Today, more than ever, competent third-party vendors provide network technology services that financial institutions cannot obtain on their own. However, third-party vendors can also contribute to increased risk if they do not have internal controls and proper oversight in place. Performing solid due diligence is essential, and there are lots of questions you should be asking. One of the first checks should be to determine if a technology firm is designated as a Technology Service Provider (TSP). TSPs receive regular examinations from bank regulatory authorities.
Contact us for a risk assessment questionnaire and guide that will help you analyze third-party technology vendors.
Attacks are Becoming More Sophisticated
Another state banking association email account was recently compromised, putting banks, their employees and others at an increased risk for social engineering, ransomware and other cyber-threats.
Association email accounts are being targeted because they have a large number of bank email addresses, and bankers tend to trust emails from an association. With attacks coming near the end of day on a Friday, these sophisticated attacks are designed to get around the systems and training a bank has in place to defend against such attacks.
It’s not only your bank’s third-party providers that need to be managed, it’s any customer, person or entity you interact with online.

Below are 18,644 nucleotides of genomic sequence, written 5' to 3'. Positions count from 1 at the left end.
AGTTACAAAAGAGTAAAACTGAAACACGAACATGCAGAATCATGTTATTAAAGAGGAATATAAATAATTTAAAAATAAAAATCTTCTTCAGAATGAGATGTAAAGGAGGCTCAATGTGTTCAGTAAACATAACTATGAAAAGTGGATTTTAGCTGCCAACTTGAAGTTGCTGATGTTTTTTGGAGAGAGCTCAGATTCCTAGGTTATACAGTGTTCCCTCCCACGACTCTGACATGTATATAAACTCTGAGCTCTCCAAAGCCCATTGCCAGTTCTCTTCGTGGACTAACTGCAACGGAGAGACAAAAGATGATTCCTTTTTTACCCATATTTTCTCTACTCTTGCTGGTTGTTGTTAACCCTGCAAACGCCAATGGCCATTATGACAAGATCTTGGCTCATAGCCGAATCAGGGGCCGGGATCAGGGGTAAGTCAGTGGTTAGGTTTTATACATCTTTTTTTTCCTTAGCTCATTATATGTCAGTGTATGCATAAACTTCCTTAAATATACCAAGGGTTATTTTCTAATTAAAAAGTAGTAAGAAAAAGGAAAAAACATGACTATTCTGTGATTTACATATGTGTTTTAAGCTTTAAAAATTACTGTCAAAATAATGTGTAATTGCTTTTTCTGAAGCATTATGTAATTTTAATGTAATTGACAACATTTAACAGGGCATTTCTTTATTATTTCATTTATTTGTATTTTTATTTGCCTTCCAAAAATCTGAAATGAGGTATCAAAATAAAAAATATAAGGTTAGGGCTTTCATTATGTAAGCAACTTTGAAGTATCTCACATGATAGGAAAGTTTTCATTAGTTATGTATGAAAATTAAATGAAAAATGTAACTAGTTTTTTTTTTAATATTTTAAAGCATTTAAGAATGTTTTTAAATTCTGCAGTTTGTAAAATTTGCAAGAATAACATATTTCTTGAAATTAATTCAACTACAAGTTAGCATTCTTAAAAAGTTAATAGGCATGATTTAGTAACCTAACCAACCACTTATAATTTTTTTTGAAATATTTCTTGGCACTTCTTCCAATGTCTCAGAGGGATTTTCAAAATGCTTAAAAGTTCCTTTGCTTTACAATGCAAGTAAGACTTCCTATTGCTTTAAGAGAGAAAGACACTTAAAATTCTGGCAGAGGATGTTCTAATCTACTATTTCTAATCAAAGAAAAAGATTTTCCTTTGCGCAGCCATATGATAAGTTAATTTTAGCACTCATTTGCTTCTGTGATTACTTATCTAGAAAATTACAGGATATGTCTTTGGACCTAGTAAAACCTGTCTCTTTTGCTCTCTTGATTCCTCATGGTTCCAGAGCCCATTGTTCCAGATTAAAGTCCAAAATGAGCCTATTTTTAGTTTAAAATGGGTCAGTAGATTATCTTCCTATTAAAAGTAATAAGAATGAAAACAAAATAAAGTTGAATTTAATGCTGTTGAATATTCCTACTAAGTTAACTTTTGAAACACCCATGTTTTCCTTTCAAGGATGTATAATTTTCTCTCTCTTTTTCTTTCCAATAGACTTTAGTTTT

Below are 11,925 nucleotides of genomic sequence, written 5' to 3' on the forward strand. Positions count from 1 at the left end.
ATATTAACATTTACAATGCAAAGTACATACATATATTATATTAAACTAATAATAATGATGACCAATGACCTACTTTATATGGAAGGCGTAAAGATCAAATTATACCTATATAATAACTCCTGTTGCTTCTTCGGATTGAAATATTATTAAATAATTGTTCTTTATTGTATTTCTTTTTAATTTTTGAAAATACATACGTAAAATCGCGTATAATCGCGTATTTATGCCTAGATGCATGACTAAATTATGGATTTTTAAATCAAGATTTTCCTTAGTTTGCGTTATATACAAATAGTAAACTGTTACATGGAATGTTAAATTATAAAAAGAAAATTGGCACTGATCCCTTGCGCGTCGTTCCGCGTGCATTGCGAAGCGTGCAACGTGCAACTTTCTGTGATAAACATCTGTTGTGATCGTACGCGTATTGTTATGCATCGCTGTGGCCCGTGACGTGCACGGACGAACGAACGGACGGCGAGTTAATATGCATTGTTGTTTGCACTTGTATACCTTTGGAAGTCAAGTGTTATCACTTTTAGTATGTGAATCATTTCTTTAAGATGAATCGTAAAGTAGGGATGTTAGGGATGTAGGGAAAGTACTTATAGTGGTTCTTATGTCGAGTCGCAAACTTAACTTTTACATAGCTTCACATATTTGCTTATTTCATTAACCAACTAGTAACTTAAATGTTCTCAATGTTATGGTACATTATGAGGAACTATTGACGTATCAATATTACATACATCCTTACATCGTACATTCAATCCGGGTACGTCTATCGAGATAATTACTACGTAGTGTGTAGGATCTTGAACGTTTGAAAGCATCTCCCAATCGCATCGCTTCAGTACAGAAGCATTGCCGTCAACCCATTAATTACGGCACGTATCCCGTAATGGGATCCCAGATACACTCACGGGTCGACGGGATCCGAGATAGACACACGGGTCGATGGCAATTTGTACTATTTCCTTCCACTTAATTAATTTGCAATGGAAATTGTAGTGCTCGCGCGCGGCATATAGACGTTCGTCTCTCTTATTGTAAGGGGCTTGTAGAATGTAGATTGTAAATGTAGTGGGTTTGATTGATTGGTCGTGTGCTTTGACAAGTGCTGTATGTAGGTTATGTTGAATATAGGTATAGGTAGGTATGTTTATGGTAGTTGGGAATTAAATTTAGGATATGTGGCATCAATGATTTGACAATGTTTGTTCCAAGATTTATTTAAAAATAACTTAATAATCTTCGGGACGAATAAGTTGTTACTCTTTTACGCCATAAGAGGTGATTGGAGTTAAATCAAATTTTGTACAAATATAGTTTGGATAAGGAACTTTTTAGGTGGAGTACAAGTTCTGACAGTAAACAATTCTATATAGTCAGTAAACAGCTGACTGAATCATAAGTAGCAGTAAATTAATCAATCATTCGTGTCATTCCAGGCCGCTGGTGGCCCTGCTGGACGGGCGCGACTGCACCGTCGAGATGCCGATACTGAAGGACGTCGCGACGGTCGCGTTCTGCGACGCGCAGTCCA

Creating a Cybersecurity Culture: Consequence or Reward?
Regulators expect bank boards of directors and senior management to foster a strong cybersecurity risk culture. Regulators want technology risk managed in a way that credit risk or other traditional risks are managed in the bank – with board involvement.
The big question: How do you create a strong cybersecurity culture with your employees?
Some institutions reward employees for proactively identifying a cyber threat. Other institutions are more stick than carrot and have implemented a three-strike rule, with the third strike being termination for employees who fail testing.
Cybersecurity tests can be designed to fail users. And what do your employees think of a test designed to trick them rather than help them? Think about the outcome you want to achieve. Choose a path that best fits your institution’s needs and culture.
The Final Word
Cyber threats also impact your business customers. In Colorado, more than 100 dental offices suffered a ransomware attack. They had a common factor – they all shared the same third-party technology provider. Texas, California and other states have seen similar types of attacks.
Many businesses use third-party providers for IT help, and many of those decisions on whom to use are based on price rather than on capabilities, internal controls, oversight or other indicators of having the ability to create successful outcomes. If you have a business client that is impacted by ransomware and can’t access critical business records, perform payroll functions, or transact account receivable or payable functions, how long would they stay in business? Does your institution consider a customer’s cybersecurity awareness in credit decisions?
Have questions? Contact us at Solutions@BankOnITUSA.com, or 800.498.8877.*